An engineer who has worked on refinery projects in Saudi Arabia and oil and gas processing projects in other parts of the world, but who doesn’t have specific first-hand knowledge of the situation at Abqaiq, thinks that the spheroids could be patched and brought back into operation, at least on a temporary basis. The undamaged stabilization towers could also be brought back into operation while the others are repaired, or replaced, they said. That would allow Abqaiq to be brought back into partial operation quite quickly and for capacity to be built up as more units are repaired.


Oil produced at Khurais is stabilized at the field through one of five processing trains, each of which has a capacity to treat 300,000 bpd of crude. Stabilized crude from Khurais is pumped to the East-West pipeline, which runs about 3 miles from the plant. The fact that the field was pumping 1.2 MMbpd before the attack suggests that one of the trains was idle.

Two of the oil processing trains were reported to have been damaged in the attack and the one shown to reporters on a tour of the site six days after the attack did not look like it would be restored to operation in a matter of days. That would suggest there are three trains at Khurais that could be brought into operation quickly, assuming the idle train wasn’t undergoing some form of work. That would give Khurais an output capacity of 900,000 bpd, which could increase to 1.2 MMbpd if the less damaged of the two trains hit in the attack has been repaired.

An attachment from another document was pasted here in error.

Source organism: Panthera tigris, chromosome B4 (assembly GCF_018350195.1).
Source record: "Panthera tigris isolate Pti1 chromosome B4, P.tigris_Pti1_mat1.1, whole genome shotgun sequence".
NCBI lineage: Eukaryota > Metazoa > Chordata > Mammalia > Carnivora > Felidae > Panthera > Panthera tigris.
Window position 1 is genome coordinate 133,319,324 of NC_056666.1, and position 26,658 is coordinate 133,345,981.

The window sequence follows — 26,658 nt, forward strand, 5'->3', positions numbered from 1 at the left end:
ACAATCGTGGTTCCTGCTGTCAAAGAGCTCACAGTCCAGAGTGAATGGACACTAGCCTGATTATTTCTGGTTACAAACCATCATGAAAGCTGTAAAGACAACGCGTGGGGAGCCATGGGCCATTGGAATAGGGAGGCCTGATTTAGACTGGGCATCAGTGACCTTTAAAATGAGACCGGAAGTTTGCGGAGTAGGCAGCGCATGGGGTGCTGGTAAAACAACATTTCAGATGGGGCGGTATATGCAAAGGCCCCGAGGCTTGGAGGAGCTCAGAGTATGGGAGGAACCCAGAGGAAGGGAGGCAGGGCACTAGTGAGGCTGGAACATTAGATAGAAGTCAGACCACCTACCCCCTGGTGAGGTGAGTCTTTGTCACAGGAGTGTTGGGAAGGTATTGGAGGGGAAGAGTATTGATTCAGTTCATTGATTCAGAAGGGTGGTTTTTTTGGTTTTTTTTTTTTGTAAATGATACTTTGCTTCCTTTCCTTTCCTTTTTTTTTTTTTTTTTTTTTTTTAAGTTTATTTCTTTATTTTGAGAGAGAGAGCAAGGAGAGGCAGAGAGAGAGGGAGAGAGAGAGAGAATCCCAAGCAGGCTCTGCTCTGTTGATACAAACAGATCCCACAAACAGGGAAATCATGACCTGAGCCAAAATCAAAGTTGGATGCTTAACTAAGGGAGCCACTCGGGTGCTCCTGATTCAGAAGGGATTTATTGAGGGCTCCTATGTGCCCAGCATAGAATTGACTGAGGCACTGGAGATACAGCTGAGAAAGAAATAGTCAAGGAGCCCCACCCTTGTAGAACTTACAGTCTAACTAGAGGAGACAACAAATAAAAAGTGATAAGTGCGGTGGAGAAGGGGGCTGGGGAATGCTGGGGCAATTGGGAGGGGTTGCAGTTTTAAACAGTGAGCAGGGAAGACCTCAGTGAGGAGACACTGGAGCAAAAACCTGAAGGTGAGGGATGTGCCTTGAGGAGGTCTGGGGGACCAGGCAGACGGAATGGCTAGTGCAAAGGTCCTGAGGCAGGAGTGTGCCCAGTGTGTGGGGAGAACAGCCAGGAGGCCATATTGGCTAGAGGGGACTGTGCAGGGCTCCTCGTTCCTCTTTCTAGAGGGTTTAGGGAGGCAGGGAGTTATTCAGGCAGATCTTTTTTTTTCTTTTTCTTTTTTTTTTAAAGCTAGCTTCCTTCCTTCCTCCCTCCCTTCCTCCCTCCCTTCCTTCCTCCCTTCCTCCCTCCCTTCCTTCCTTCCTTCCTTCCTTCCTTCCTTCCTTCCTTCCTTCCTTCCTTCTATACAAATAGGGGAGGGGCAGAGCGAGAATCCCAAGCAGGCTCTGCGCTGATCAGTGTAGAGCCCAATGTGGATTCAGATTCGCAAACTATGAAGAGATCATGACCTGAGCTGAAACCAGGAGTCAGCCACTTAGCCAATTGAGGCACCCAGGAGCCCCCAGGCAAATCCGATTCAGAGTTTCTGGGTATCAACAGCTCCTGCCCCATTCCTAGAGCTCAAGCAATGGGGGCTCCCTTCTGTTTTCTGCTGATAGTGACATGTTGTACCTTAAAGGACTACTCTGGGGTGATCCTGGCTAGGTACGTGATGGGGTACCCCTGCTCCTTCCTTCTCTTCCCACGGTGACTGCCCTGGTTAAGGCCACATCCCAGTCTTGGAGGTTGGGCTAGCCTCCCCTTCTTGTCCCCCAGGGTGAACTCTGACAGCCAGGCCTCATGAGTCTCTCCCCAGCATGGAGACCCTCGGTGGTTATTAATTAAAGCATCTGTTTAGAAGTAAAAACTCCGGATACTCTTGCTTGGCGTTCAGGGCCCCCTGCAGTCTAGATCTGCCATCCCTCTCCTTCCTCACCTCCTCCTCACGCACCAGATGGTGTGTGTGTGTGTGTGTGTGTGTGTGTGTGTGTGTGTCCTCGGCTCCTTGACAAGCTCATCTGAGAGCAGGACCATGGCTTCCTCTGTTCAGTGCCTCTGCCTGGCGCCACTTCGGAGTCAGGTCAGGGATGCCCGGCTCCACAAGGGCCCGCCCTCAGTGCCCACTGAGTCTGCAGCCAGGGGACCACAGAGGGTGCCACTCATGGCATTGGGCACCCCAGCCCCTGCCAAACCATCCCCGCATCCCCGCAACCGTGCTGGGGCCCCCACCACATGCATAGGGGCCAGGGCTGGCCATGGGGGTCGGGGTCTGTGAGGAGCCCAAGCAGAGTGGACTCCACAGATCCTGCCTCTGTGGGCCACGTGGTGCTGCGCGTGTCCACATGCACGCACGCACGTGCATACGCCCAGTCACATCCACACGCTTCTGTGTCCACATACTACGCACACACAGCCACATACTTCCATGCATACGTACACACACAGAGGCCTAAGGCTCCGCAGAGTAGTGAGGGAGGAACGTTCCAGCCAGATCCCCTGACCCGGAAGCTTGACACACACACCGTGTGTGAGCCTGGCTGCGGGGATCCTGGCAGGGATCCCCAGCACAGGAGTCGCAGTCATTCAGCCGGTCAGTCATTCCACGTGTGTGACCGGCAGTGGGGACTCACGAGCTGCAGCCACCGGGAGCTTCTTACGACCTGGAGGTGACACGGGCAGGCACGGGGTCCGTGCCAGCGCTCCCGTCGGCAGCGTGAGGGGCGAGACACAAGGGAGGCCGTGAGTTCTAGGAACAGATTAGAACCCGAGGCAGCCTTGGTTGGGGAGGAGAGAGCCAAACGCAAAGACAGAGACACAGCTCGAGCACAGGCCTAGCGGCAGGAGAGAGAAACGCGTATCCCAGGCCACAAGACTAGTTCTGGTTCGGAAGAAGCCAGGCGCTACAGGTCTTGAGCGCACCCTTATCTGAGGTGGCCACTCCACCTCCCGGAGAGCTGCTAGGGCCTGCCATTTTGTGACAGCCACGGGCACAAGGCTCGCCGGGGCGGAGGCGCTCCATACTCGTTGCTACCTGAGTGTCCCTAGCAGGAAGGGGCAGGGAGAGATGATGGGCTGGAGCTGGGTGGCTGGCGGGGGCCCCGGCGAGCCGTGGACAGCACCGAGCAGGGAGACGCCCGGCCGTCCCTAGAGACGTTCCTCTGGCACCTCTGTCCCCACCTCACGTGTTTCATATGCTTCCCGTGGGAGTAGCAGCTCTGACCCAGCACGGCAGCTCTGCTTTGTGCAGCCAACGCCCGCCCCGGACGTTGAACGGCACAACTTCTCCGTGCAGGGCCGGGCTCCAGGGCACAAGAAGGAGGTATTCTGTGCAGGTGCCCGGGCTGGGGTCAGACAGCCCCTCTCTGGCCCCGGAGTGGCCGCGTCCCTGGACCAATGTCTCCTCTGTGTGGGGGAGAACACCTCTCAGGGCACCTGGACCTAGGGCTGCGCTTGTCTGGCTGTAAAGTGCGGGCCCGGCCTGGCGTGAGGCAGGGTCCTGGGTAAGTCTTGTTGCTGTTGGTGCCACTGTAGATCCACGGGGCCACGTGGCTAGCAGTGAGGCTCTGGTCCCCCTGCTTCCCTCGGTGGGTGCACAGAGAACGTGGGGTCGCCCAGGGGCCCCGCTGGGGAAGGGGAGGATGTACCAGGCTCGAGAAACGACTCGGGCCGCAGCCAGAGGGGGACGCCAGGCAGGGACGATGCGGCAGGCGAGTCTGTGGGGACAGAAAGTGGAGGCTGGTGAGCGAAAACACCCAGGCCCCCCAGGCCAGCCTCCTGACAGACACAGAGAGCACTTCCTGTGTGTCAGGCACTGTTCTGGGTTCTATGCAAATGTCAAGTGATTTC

The nearby Abu Jifan and Mazilij oil fields, with a combined capacity of about 200,000 bpd, are part of the greater Khurais project and may be included in capacity figures given by Aramco for Khurais, according to consultant Genscape.

Making Sense of the Numbers

The capacity figure of 11.3 MMbpd is more difficult to explain. Aramco defines its maximum sustainable capacity as the amount of crude it can bring into production within three months and sustain for at least a year. So it may all come down to how quickly that capacity can be brought online.

But that still leaves the question of why output is running 1.8 MMbpd below the pre-attack level if the kingdom’s capacity to produce is now only 700,000 bbl below its maximum.

If Saudi production is back at 8 MMbpd, it could break down as follows:

4.1 MMbbl of unaffected pre-attack output

2.0 MMbbl of restored Abqaiq throughput, including 1 million from Shaybah

1.2 MMbbl from Khurais

0.7 MMbbl from spare capacity elsewhere brought into production

The kingdom has probably boosted output from the offshore Safaniyah, Zuluf and Manifa fields where possible and will continue to do so in the coming weeks. Safaniyah has a maximum sustainable capacity of 1.3 MMbpd and Zuluf 825,000 bpd, according to the prospectus published in May for Aramco’s first foreign bond, while Manifa can pump 900,000 bpd.

Raising flow rates from these fields is the most likely way of getting output up to its target level of 9.89 MMbpd next month. But that will create its own problems.

All three fields produce heavier grades of crude than the streams that have been temporarily reduced from Abqaiq and Khurais. Until those two plants are able to operate at their per-attack levels Saudi Arabia’s crude export slate will remain heavier, on average, than it was last month and the kingdom will likely continue to ask its customers to accept heavier alternatives to the grades they initially sought.